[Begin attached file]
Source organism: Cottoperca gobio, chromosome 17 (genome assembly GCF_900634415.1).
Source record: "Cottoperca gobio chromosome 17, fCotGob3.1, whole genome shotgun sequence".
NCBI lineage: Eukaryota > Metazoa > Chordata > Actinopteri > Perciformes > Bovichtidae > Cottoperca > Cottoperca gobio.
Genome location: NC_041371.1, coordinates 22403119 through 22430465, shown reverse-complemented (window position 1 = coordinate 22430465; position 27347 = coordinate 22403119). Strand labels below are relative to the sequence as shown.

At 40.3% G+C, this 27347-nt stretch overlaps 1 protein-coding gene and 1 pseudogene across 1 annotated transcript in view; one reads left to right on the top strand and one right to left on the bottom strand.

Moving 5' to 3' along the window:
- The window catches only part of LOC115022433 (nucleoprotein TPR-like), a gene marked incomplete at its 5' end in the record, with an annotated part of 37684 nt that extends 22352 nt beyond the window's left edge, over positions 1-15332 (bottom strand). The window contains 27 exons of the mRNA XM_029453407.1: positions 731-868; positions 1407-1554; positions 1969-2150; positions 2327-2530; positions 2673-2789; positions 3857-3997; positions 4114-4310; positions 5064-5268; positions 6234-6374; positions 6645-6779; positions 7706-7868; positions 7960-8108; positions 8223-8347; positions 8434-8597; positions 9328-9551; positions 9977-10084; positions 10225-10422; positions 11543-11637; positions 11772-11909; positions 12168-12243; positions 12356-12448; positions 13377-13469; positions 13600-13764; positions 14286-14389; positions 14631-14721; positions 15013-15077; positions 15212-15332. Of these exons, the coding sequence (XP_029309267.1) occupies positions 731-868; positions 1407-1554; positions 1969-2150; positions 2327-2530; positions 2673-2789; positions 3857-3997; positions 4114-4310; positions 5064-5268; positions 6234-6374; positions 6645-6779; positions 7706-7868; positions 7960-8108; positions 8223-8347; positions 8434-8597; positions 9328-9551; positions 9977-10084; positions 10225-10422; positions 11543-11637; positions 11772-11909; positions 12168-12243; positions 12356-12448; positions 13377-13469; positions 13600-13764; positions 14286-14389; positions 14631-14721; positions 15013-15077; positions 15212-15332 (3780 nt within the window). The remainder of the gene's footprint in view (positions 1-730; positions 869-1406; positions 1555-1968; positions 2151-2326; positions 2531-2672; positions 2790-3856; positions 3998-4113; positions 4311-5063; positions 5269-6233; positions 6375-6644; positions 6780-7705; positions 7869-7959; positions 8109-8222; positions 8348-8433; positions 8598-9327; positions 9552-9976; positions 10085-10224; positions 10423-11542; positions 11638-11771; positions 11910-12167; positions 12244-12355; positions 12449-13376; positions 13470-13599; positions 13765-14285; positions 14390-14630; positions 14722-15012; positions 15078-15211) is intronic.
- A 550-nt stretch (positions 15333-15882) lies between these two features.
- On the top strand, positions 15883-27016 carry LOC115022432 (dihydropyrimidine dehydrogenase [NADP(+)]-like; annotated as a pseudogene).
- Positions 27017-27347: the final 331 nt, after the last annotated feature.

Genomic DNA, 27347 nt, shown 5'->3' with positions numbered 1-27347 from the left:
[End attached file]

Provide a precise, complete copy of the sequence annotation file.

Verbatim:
Source organism: Cottoperca gobio, chromosome 17 (genome assembly GCF_900634415.1).
Source record: "Cottoperca gobio chromosome 17, fCotGob3.1, whole genome shotgun sequence".
NCBI lineage: Eukaryota > Metazoa > Chordata > Actinopteri > Perciformes > Bovichtidae > Cottoperca > Cottoperca gobio.
Genome location: NC_041371.1, coordinates 22403119 through 22430465, shown reverse-complemented (window position 1 = coordinate 22430465; position 27347 = coordinate 22403119). Strand labels below are relative to the sequence as shown.

At 40.3% G+C, this 27347-nt stretch overlaps 1 protein-coding gene and 1 pseudogene across 1 annotated transcript in view; one reads left to right on the top strand and one right to left on the bottom strand.

Moving 5' to 3' along the window:
- The window catches only part of LOC115022433 (nucleoprotein TPR-like), a gene marked incomplete at its 5' end in the record, with an annotated part of 37684 nt that extends 22352 nt beyond the window's left edge, over positions 1-15332 (bottom strand). The window contains 27 exons of the mRNA XM_029453407.1: positions 731-868; positions 1407-1554; positions 1969-2150; positions 2327-2530; positions 2673-2789; positions 3857-3997; positions 4114-4310; positions 5064-5268; positions 6234-6374; positions 6645-6779; positions 7706-7868; positions 7960-8108; positions 8223-8347; positions 8434-8597; positions 9328-9551; positions 9977-10084; positions 10225-10422; positions 11543-11637; positions 11772-11909; positions 12168-12243; positions 12356-12448; positions 13377-13469; positions 13600-13764; positions 14286-14389; positions 14631-14721; positions 15013-15077; positions 15212-15332. Of these exons, the coding sequence (XP_029309267.1) occupies positions 731-868; positions 1407-1554; positions 1969-2150; positions 2327-2530; positions 2673-2789; positions 3857-3997; positions 4114-4310; positions 5064-5268; positions 6234-6374; positions 6645-6779; positions 7706-7868; positions 7960-8108; positions 8223-8347; positions 8434-8597; positions 9328-9551; positions 9977-10084; positions 10225-10422; positions 11543-11637; positions 11772-11909; positions 12168-12243; positions 12356-12448; positions 13377-13469; positions 13600-13764; positions 14286-14389; positions 14631-14721; positions 15013-15077; positions 15212-15332 (3780 nt within the window). The remainder of the gene's footprint in view (positions 1-730; positions 869-1406; positions 1555-1968; positions 2151-2326; positions 2531-2672; positions 2790-3856; positions 3998-4113; positions 4311-5063; positions 5269-6233; positions 6375-6644; positions 6780-7705; positions 7869-7959; positions 8109-8222; positions 8348-8433; positions 8598-9327; positions 9552-9976; positions 10085-10224; positions 10423-11542; positions 11638-11771; positions 11910-12167; positions 12244-12355; positions 12449-13376; positions 13470-13599; positions 13765-14285; positions 14390-14630; positions 14722-15012; positions 15078-15211) is intronic.
- A 550-nt stretch (positions 15333-15882) lies between these two features.
- On the top strand, positions 15883-27016 carry LOC115022432 (dihydropyrimidine dehydrogenase [NADP(+)]-like; annotated as a pseudogene).
- Positions 27017-27347: the final 331 nt, after the last annotated feature.

Genomic DNA, 27347 nt, shown 5'->3' with positions numbered 1-27347 from the left: